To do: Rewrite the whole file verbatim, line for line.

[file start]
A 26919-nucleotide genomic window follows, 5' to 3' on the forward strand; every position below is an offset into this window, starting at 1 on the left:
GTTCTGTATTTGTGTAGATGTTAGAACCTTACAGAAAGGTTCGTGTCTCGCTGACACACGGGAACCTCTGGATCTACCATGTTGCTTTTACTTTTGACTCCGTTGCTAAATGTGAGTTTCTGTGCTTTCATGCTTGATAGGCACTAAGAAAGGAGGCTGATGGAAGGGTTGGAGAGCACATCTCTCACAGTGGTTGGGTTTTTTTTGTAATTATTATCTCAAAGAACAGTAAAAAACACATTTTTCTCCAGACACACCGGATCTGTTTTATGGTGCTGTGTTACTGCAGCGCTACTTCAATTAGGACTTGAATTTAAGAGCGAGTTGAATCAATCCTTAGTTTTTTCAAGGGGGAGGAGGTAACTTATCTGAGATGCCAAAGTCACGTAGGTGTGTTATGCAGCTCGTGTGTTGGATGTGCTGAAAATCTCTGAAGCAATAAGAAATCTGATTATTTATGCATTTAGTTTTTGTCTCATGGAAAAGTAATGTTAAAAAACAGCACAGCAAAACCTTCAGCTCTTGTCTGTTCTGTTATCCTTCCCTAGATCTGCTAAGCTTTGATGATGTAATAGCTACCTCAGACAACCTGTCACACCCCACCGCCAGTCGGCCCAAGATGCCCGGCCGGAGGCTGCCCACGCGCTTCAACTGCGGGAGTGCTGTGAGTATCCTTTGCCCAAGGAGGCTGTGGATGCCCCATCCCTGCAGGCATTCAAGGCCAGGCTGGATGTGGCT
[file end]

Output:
A 26919-nucleotide genomic window follows, 5' to 3' on the forward strand; every position below is an offset into this window, starting at 1 on the left:
GTTCTGTATTTGTGTAGATGTTAGAACCTTACAGAAAGGTTCGTGTCTCGCTGACACACGGGAACCTCTGGATCTACCATGTTGCTTTTACTTTTGACTCCGTTGCTAAATGTGAGTTTCTGTGCTTTCATGCTTGATAGGCACTAAGAAAGGAGGCTGATGGAAGGGTTGGAGAGCACATCTCTCACAGTGGTTGGGTTTTTTTTGTAATTATTATCTCAAAGAACAGTAAAAAACACATTTTTCTCCAGACACACCGGATCTGTTTTATGGTGCTGTGTTACTGCAGCGCTACTTCAATTAGGACTTGAATTTAAGAGCGAGTTGAATCAATCCTTAGTTTTTTCAAGGGGGAGGAGGTAACTTATCTGAGATGCCAAAGTCACGTAGGTGTGTTATGCAGCTCGTGTGTTGGATGTGCTGAAAATCTCTGAAGCAATAAGAAATCTGATTATTTATGCATTTAGTTTTTGTCTCATGGAAAAGTAATGTTAAAAAACAGCACAGCAAAACCTTCAGCTCTTGTCTGTTCTGTTATCCTTCCCTAGATCTGCTAAGCTTTGATGATGTAATAGCTACCTCAGACAACCTGTCACACCCCACCGCCAGTCGGCCCAAGATGCCCGGCCGGAGGCTGCCCACGCGCTTCAACTGCGGGAGTGCTGTGAGTATCCTTTGCCCAAGGAGGCTGTGGATGCCCCATCCCTGCAGGCATTCAAGGCCAGGCTGGATGTGGCT